Confidential Access to Abortion Advice Essential for Safety
23 May 2011
Confidential Access to Abortion Advice Essential for Young People’s Safety
Young people would be put at risk if parents had to be told their children were accessing advice about abortion, says the president of the New Zealand Association of Counsellors.
Jonathan Loan said young people will make their own decisions about where they get advice about significant issues and, frequently, they will choose not to talk with their parents for a variety of reasons.
“Unfortunately, that’s a reality,” Mr Loan said. “In those cases young people need a secure, trusted and sensible source of advice which, in many cases, is provided by school counsellors.
“But if you remove the right to confidentiality, those young people will not talk with school counsellors either, or any other adult.
“Without the benefit of mature, adult advice, young people might then choose unsafe solutions such as backyard or self-induced abortions and that will jeopardize their safety.
“I would rather my children talked with a trained professional than try and deal with things by themselves or by talking with peers.”
Mr Loan urged parents to trust the professionalism and integrity of school counsellors.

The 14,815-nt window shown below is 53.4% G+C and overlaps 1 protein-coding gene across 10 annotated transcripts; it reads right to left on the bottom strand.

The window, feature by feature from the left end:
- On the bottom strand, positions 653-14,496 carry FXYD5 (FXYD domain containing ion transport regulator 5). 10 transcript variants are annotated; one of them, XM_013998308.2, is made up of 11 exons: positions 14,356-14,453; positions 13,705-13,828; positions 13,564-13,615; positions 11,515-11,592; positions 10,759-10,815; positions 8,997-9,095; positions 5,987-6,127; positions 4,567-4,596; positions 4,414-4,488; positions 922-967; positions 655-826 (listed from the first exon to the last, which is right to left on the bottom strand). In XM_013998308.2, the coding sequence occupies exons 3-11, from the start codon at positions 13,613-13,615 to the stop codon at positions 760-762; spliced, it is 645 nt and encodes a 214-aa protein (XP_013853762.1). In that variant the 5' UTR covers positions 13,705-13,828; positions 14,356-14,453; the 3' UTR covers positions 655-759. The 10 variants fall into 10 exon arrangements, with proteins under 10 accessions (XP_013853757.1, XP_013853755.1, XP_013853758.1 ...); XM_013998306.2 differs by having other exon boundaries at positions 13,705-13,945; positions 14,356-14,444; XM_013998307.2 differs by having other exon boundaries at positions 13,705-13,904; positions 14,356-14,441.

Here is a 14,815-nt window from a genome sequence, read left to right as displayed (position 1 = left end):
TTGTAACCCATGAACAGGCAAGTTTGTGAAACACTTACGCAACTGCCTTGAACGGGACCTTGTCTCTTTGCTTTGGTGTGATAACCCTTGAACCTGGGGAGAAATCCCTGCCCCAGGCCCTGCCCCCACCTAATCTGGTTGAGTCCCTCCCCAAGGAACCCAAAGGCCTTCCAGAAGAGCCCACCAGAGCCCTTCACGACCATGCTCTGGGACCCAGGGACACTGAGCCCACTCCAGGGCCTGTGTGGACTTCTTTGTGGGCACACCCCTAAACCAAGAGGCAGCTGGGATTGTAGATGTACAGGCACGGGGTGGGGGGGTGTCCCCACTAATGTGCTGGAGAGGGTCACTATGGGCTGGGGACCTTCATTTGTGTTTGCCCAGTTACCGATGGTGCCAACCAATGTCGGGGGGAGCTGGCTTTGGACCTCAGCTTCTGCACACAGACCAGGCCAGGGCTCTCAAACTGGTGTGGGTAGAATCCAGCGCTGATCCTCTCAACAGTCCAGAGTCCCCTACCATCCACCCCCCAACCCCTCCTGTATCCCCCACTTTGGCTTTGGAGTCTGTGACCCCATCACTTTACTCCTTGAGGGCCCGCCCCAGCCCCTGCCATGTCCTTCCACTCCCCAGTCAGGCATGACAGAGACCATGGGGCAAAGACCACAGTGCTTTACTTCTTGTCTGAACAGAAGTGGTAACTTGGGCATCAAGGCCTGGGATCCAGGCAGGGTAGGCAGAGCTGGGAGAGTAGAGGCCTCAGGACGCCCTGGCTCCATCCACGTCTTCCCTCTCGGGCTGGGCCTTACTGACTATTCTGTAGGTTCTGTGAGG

He said that in by far the majority of cases, counsellors work to ensure parents are aware of what their children are facing.
“Take away confidentiality and parents are potentially less likely to know about their child’s abortion or other issues.”
Mr Loan said counsellors deal with some cases where parents are forcing their child to have an abortion against their wishes.
These young people also have a right to choose, and school counsellors not only assist the young person, but frequently they also help parents with their reactions to their child’s situation.
He stressed the importance of school counsellors, saying they deal with a range of issues on a daily basis and in all instances they encourage the young person to access all support systems available to them.
“Apart from rare cases the most important source of support for young people is parents and family who are often grateful for a counsellor’s help.”